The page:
- If you can (depending on the state of the diners), dilute the stain with water ( or soda water) and mop with a clean towel;
- Then (and this would have been an expensive fix in period), pour a generous amount of salt onto the freshly mopped red wine spill and allow it to dry;
Wash as usual, but before drying, check to see if the stain is still there ? some stain may require stronger solutions to deal with any residual stain.
Don’t have linens yet? Why not buy some of the beautiful ones at Mainly Medieval? The featured image on this post is our?
Military Surgery: 1300-1600
Caution, surgery operations are of two kinds, those which benefit the patient and those which usually kill him
By Jonathon Davies & Michael Harbinson
There are some excellent in-depth medieval surgery titles out there, such as
The Major Surgery of Guy De Chauliac, but for those who just want a quick, painless overview of the subject, there’s Davies and Harbinson’s Military Surgery: 1300-1600. At under $15, this punchy little pamphlet from Stuart Press, of Green Valley fame, weighs in at just 25 pages from title to bibliography.
What is there is excellent. It’s too short to go into great detail but that also means that there’s little waffle. Every sentence is an economical and useful slice through the topic.
There are brief descriptions of the various tools used by medieval surgeons, the various types of surgery that were performed, and the various types of wounds that a military surgeon might see. Burns, bruising and fractures are all covered.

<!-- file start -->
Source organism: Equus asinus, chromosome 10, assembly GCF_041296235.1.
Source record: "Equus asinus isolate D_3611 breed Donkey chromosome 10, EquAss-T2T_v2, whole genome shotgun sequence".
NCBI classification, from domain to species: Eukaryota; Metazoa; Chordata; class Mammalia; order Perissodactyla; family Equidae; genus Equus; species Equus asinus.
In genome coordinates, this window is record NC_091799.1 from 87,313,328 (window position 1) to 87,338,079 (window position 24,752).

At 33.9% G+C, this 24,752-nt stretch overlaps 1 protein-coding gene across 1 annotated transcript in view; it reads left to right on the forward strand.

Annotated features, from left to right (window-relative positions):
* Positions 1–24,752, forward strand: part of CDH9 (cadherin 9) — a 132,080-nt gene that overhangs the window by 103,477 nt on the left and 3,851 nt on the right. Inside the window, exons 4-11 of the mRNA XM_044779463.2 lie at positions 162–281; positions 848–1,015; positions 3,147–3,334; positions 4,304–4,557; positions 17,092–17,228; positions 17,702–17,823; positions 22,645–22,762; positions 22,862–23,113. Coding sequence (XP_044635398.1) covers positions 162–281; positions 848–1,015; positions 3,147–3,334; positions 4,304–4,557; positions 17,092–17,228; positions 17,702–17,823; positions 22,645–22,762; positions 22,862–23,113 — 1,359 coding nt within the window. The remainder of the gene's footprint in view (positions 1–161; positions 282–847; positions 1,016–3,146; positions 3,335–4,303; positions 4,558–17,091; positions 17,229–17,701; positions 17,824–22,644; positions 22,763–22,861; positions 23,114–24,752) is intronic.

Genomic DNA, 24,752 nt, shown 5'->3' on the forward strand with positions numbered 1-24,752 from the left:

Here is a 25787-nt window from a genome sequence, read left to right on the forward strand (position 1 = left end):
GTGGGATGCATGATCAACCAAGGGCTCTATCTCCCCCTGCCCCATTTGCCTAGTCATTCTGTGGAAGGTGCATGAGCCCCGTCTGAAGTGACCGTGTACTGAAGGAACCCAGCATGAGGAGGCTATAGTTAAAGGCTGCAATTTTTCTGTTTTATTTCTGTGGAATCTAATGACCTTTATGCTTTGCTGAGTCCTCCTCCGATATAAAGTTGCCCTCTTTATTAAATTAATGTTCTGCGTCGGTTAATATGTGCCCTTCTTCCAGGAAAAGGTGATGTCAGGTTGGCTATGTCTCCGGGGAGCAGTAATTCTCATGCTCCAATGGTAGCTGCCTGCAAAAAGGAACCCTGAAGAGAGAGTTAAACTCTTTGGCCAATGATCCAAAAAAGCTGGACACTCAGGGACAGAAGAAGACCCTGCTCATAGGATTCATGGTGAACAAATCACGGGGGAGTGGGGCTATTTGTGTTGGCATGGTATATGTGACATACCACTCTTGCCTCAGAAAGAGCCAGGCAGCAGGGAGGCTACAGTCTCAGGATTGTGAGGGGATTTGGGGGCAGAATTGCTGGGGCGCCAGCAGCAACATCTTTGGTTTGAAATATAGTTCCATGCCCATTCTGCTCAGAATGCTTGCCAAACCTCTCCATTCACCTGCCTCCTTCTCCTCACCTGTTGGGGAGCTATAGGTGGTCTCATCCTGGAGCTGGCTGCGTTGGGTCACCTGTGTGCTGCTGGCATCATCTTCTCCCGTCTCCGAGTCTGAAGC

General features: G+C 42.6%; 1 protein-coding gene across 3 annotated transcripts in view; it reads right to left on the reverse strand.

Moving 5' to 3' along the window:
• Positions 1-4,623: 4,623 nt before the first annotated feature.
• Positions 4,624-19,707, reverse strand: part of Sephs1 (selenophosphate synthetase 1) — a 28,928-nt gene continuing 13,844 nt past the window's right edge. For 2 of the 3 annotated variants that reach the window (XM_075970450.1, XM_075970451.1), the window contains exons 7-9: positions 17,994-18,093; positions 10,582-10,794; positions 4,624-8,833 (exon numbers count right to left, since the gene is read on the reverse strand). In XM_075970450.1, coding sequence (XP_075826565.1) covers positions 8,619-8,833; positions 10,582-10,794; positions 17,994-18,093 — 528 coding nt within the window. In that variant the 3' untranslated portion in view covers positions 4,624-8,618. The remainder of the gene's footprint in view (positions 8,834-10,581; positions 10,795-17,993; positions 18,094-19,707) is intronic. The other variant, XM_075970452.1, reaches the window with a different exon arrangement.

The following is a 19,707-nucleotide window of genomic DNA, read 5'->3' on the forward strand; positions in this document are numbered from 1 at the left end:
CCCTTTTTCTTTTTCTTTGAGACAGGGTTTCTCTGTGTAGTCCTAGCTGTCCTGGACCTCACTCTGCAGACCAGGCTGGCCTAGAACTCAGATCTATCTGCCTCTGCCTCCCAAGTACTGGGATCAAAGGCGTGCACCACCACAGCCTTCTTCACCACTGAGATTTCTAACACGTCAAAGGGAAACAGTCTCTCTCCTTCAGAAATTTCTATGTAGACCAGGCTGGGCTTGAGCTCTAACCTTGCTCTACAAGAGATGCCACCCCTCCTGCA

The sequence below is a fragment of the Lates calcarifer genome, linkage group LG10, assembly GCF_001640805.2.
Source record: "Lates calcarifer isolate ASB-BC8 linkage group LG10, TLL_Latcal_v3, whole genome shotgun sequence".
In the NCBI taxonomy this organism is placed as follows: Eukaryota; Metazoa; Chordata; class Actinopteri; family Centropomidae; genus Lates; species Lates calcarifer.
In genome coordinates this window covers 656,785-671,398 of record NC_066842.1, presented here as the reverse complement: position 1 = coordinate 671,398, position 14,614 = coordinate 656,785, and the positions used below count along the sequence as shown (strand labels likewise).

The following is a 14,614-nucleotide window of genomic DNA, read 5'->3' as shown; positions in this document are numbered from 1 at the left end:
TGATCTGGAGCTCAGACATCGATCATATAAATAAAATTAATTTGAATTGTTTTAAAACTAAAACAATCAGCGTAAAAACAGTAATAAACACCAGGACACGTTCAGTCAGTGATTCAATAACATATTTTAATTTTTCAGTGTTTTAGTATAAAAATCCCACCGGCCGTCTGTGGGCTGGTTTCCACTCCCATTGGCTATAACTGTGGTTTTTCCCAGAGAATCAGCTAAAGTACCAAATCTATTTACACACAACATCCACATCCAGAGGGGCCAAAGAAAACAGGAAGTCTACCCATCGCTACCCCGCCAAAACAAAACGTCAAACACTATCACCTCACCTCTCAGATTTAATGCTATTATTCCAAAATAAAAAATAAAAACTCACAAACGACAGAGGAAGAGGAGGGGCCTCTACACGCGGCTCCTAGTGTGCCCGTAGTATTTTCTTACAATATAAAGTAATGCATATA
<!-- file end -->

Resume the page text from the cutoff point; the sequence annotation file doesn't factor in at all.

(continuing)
Being focused on military surgery particularly, the kind of medical services available to soldiers is considered, and the type of wounds they sustained from the evolving weapons of the medieval battlefield. We follow the development of diagnosis and treatment as armour piercing infantry weapons, then firearms became commonplace.
This pamphlet is too basic for anyone already well studied in surgery or medieval military wounds, but it is an excellent primer. There’s no shortage of blood-curdling detail and grim realities of the horrors of medieval warfare for the curious, without gratuity.
Buy From Mainly Medieval
A Proper Newe Booke of Cookery; Margaret Parker’s Cookery Book
Edited by Anne Ahmed
This facsimile is based on the Corpus Christi copy of “A Proper Newe Booke of Cookery”, which was lost for several hundred years before being found again. It’s in the best condition of all the copies that still exist and the font of the facsimile is clear and easy to read. And if it wasn’t, the translation by Catherine Hall on the left is definitely easy enough to read.
The redactions of the recipes at the end of the book are a little conservative. Good recipes which would work and easy enough for a beginning cook to follow. But based on personal experience with medieval dishes, it is my opinion that they could be more than this redaction allows for.
But it is a good book for anyone interested in 16th century cooking, which shows how they thought of their food and how it should be prepared. Unlike other books, there is no talk of other things around food, such as the serving hall, but it does give the “order of meats” and how they should be served which is good tips for anyone interested in doing a period banquet.